When the medical emergency of the day hits Texas, hospitals can’t keep up with the demand

Texas hospitals are seeing a surge in demand for medical marijuana and other prescription drugs, and they can’t meet the demand, according to a new report from the state’s Department of Public Health and Human Services.

The state’s hospitals reported a 35 percent spike in patients needing marijuana or an opioid during January, which was the first time that’s happened in nearly three years.

Hospitals reported more than 2,200 patients requiring treatment for marijuana and a number of other prescription opioids during January of this year.

The increase in demand, however, comes as the state is struggling with a rising opioid crisis.

The state has the highest rate of opioid overdose deaths in the nation, according the Centers for Disease Control and Prevention.

And now, the number of medical marijuana prescriptions in Texas has spiked to nearly 3,000, according TOHS data.

The report is based on data collected by the Texas Medical Marijuana Program, a collaboration of Texas hospitals, medical marijuana growers, dispensaries and state officials.

The department’s report is expected to be released in the coming weeks.

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Read moreTexas medical marijuana patients and their caregivers in 2017By Kaitlin Riddle | Houston ChronicleRead moreMedical marijuana patients in Texas are increasingly calling for a return to regulated marijuana, which is expected in 2018.

In January, Texas Gov.

Greg Abbott signed into law legislation that will allow dispensaries and patients to grow and possess marijuana at home.

The law allows individuals to grow up to six plants at home, but it requires patients to be supervised by a licensed physician, grower or retailer.

A separate bill also allows individuals with debilitating medical conditions to use cannabis oil to treat their conditions.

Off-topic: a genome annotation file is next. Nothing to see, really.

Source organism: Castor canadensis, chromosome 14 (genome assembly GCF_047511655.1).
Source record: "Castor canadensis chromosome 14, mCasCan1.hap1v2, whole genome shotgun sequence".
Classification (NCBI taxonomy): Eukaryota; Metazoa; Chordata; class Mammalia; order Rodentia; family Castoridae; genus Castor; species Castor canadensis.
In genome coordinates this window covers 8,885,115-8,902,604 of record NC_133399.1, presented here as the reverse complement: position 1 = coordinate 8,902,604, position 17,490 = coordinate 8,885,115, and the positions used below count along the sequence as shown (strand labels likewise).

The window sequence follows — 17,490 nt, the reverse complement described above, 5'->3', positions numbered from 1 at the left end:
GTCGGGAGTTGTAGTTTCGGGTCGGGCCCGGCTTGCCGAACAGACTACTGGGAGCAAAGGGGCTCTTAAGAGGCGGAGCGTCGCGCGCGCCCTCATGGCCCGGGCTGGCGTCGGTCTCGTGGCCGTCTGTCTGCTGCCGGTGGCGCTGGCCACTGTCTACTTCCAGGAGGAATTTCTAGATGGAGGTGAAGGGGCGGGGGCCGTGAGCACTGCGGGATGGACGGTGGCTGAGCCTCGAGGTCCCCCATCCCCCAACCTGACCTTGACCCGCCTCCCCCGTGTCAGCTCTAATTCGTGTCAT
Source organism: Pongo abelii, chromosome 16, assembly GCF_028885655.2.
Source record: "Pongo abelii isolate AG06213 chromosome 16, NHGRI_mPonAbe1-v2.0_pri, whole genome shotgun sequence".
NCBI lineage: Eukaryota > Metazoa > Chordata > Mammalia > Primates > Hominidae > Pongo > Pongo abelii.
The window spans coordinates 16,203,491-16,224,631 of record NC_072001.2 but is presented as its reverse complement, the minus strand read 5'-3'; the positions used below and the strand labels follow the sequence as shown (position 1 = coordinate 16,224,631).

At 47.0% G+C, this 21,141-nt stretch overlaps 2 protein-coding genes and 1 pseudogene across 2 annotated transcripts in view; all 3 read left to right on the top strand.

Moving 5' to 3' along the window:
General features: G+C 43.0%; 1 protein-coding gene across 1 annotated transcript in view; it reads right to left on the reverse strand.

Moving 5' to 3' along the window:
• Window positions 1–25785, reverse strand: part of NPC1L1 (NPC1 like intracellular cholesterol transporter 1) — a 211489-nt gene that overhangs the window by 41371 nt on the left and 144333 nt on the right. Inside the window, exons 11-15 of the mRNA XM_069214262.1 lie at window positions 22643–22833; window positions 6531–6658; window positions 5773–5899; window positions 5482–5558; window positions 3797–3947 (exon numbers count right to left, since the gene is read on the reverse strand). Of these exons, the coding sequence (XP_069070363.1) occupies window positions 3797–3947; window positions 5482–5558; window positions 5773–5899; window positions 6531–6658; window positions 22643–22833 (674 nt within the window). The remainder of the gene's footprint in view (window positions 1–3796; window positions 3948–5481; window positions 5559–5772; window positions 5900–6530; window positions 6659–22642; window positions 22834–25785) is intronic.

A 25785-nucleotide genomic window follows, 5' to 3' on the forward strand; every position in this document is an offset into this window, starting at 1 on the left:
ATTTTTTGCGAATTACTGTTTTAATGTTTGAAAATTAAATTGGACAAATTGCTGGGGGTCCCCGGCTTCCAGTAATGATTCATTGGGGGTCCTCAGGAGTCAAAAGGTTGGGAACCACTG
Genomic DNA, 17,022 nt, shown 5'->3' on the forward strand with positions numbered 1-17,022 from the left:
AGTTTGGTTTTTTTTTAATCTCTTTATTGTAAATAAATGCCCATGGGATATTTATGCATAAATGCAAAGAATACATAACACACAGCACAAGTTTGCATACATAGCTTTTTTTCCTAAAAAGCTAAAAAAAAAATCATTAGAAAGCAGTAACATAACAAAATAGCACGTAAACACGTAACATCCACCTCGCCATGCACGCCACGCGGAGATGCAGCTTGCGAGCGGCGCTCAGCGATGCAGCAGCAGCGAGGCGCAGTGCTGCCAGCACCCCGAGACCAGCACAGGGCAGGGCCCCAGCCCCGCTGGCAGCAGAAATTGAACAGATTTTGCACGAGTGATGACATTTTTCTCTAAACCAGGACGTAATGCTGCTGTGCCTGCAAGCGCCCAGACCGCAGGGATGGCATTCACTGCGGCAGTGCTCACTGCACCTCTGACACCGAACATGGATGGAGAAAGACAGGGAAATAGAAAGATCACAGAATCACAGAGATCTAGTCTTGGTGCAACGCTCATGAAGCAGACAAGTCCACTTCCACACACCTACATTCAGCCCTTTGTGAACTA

But the state hasn’t been able to come up with a legal definition of marijuana for patients with serious or chronic conditions like cancer and HIV/AIDS.

The Texas Tribune reports that the new law allows for more than 20 strains of cannabis oil and allows patients to obtain up to 100 grams of marijuana in edible forms.

There is also an expanded program for patients who qualify for the Compassionate Access Program, which allows them to purchase up to 200 grams of medical cannabis.

The study’s authors said the increased demand for marijuana in the state comes as more people seek treatment for their chronic illnesses.

They also noted that the number and types of medications people use have changed dramatically in the last few years.

In 2015, only 3 percent of Americans had access to a prescription for painkillers and opioids, according data from the Centers on Disease Control.

In 2017, that number rose to 14 percent.

That means fewer people in Texas have access to painkillers, benzodiazepines, insulin, antidepressants, opioids, and possibly even pain killers, according researchers.

The authors of the new report say that more needs to be done to ensure the safety of medical patients, and that Texans need to be allowed to use marijuana if they need it to treat serious illnesses.

Read MoreTexas medical pot patients and caregivers in 2018By Katie Kucheras-Smith | Houston TimesTexas medical cannabis patients and caregiver in TexasBy Katie Keuchera-SmithPublished: December 15, 2018 11:08amTexas medical cardholders in the Lone Star State are using marijuana for their medical conditionsThe number of patients with prescription opioid painkillers has skyrocketed, according a new study by the University of Texas Health Science Center at Galveston.

The researchers also found that people who have chronic illnesses are increasingly using medical marijuana for pain relief.

The number and kinds of medications used by Texans with chronic conditions has increased dramatically in recent years, according experts.

More than 3 million Texans have prescriptions for opioid painkiller medications, according research by the UT Health Science Centre at Galvina, Texas.

More than 7 million have used medical marijuana.

And the number who have been prescribed a medical marijuana prescription has tripled since 2015, the study found.

More patients are using medical cannabis for pain, according medical experts.

Researchers from the UTHealth School of Medicine and the UT Galvestons Health Science Institute analyzed data from medical records from more than 22,000 patients from three Texas counties, including Dallas-Fort Worth and El Paso.

The data included information from the Texas Patient Information Center, the Texas Department of State Health Services and the Texas Compassionation Center.

The researchers found that in the past five years, the percentage of patients who were prescribed opioids rose by 40 percent.

The percentage of medical cards that were filled with medical marijuana rose by 50 percent.

The UT Health School of Medical Sciences, UT Health Sciences and UT Galveon collaborated on the study.

The research was published online in the Journal of Clinical and Population Pharmacy.

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